Saturday, January 19, 2008

The Other Frontier of Iraq

Today, Pam and I took in an opportunity to participate in the first Iraqi Cultural Week of the Iraqi Artists Association, held at Madonna University (Livonia, MI), the local Catholic University run by the Felician Sisters.

We were invited by a past film student of mine, Weam Namou -- an accomplished author, columnist, poet, and hope to be soon filmmaker —oh, yeah...and most importantly a new mom.

What is of interest about Weam, to me, is that she is an active mainstream Iraqi-American writer, who approaches the intersection of those two cultures fro
m a Chaldean (Iraqi Christian, e.g. Catholic) perspective. If you don't know, Chaldean Catholics are the minority group of Christians in Iraqi; and just as a reminder, the first Biblical characters from the books of Moses [Abraham. Adam, Even, Noah, the stories of the tower of Babel, Nineveh (Hear! Hear!) and Abraham] were Iraqi.

Today, at the event, I had the privilege to talk for a few minutes with Amer Hanna Fatuhi, a featured artist, lecturer and historian. We talked about what Americans "don't know" about Iraq. What they think they know centers around the war and the radical elements that hold the whole region hostage. The Other Frontier of Iraq (the name of the artist exhibition this past week and next at Madonna) is attempting to communicate with Americans about the richness that is the soul of Iraq and it's ancient civilization, Mesopotamia. "By sharing their visual arts, music and writing, a group of talented Iraqi descendants create a dialogue between the East and West in the hopes of improving communication and understanding." (Hint to our good Iraqi hosts: The music session today was great, and I really enjoyed myself and meeting you. But I did not understand a word you said or sang when you were speaking/singing in Arabic (?). If you want to communicate to Americans on American soil, and as many of you are American citizens, please, speak to us in English, or hand out the lyrics in English. I would have loved to have had a translation so I could have followed along. No, please don't sing your traditional music in English—that would be horrible. But an interlinear translation would be fabulous.)

I've never taken much to the minor chord based music that comes out of that region, but today a talented quintet and vocalist did a fine job of introducing us Americans to the "deep-rooted Iraqi music, which goes back more than 7,000 yeas and is part of the ancient Mesopotamian heritage. The embedded video clip (shot from the hip) will give you a taste of this fascinating music that should remind us Bible folk what Abraham listened to for enjoyment.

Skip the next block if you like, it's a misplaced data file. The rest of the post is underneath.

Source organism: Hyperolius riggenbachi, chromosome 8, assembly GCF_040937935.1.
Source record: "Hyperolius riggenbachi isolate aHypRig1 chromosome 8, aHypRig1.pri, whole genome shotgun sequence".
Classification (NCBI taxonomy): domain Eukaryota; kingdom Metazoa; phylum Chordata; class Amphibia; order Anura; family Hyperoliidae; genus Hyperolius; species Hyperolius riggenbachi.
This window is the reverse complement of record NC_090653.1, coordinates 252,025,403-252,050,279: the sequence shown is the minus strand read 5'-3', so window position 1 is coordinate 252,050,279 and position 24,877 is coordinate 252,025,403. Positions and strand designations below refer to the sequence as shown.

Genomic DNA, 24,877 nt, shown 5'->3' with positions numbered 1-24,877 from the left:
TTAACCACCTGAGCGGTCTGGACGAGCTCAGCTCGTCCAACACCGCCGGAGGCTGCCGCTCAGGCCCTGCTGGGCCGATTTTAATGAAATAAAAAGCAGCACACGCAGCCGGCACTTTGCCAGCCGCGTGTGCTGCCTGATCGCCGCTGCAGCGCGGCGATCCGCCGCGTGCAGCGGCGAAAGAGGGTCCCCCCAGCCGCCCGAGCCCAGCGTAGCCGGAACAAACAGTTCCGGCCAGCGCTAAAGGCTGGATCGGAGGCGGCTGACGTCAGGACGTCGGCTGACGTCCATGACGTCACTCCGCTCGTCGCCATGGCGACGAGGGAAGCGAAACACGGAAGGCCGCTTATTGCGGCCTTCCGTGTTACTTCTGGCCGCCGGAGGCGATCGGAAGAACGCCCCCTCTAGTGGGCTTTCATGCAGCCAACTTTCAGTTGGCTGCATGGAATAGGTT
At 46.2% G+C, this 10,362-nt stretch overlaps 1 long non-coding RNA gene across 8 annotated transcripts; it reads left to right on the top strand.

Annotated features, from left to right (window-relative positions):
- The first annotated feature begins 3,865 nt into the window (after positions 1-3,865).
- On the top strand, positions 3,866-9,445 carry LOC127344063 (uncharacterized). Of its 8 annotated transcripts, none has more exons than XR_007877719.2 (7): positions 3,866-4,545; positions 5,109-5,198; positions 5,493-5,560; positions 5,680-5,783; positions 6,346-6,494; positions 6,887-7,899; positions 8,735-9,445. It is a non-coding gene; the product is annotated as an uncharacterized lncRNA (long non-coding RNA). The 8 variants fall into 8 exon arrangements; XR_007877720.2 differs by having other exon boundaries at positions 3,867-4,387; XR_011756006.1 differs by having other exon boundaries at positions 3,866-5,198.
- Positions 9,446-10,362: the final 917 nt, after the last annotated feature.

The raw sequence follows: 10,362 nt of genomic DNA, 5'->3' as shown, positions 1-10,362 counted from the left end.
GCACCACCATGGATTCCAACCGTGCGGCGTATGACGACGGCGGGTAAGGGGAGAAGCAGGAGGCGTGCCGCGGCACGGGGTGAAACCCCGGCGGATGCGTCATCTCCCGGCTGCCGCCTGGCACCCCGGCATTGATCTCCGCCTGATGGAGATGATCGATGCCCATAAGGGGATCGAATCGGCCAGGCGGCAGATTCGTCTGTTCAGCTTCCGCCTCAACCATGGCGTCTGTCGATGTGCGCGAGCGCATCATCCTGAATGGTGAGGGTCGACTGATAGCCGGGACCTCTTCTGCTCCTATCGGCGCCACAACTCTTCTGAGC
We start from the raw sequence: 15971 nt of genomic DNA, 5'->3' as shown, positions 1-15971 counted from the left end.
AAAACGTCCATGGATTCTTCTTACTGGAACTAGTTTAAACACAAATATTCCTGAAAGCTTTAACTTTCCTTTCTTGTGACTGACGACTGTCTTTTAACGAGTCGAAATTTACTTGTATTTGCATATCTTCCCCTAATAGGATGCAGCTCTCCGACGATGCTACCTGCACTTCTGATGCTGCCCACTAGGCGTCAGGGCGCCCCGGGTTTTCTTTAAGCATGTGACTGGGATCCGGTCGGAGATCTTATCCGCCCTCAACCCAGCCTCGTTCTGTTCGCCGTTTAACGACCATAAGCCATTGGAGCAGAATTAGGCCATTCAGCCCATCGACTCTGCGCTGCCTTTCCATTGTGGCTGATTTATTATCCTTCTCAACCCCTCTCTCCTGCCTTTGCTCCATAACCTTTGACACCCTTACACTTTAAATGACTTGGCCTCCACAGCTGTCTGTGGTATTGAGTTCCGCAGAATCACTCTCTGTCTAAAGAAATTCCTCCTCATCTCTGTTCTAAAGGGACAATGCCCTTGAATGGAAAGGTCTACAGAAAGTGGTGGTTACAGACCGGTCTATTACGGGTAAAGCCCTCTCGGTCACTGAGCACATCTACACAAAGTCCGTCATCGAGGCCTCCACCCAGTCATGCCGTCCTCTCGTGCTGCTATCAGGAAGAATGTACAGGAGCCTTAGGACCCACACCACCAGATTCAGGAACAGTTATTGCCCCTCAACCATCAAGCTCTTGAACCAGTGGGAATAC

There's not enough room here to share all I learned today, but here are some links that I recommend following up on.

First, the two published short novels by Weam. Pam and I read aloud The Feminine Art to each other over a year ago. Great story, and wonderful metaphors about an extended family of Iraqi-Americans trying to play match-maker for a rebellious Iraqi-American young man, and the cultural challenges the whole family faces. The Mismatched Braid, Weam Namou's second novel, sits here on my desk, and Pam and I hope to read it soon. It too is about the attempts of romance, as a young man flees Iraq and Saddam's military, ends up in Greece where he attempts to win the love of his American cousin who comes to Greece for a semester, in an attempt to make it to America. Weam reminds us that "the first writer in recorded history was Enheduanna, a woman from ancient Iraq, 2,000 years before Aristotle.... and that man's most important invention, the wheel, was devised in Mesopotamia, as was plumbing, the plow, and the sailboat."

Weam is also a published poet and columnist, and president of the Iraqi Artist Association... who is too busy to blog. Our loss. I tried today to convince her otherwise.

Amer told me today -- as he took notice of Pam's small gold crucifix necklace -- of how, in Iraq, just recently, his sister-in-law was confronted by a radical Muslim who demanded that she remove the crucifix from her neck. Amer's sister-in-law said that she would not deny the love and devotion for her Lord Jesus Christ. When the man threatened to blow her head off, if she didn't comply, she told him to go ahead and shoot her, because she would never deny Christ. The man shot his sister-in-law in the head...killing her instantly. This is the fate of Iraqi Catholics today. Pray for them, and the repose of Amer's sister-in-law's soul. You can read more about Amer and his fabulous art at the Mesopotamia Art Gallery.

Now, two quick notes I can't pass up.
Madonna University is on a square mile of property that the Felician Sisters purchased who knows how many millennium ago, just a few miles from where we live. My daughter, April, proudly received her B.A. in English Literature and Early Childhood Development from Madonna. On that property is their huge mother house, a hospice, a childcare center, a major hospital with a heliport on top, a retirement community, and the large and respected Catholic University, Madonna. Now, the second story. Pam, my wife, teaches in the public school only a few miles away. One day, a 7th grade girl came up to Pam -- who had been talking to her Life Skills class about going to college and mentioning the local schools that were a possibility -- and the girl says to my wife, "What I can't understand is why the Catholic Church would name one of its universities after a rock star."

And on that note, I'm going to bed.

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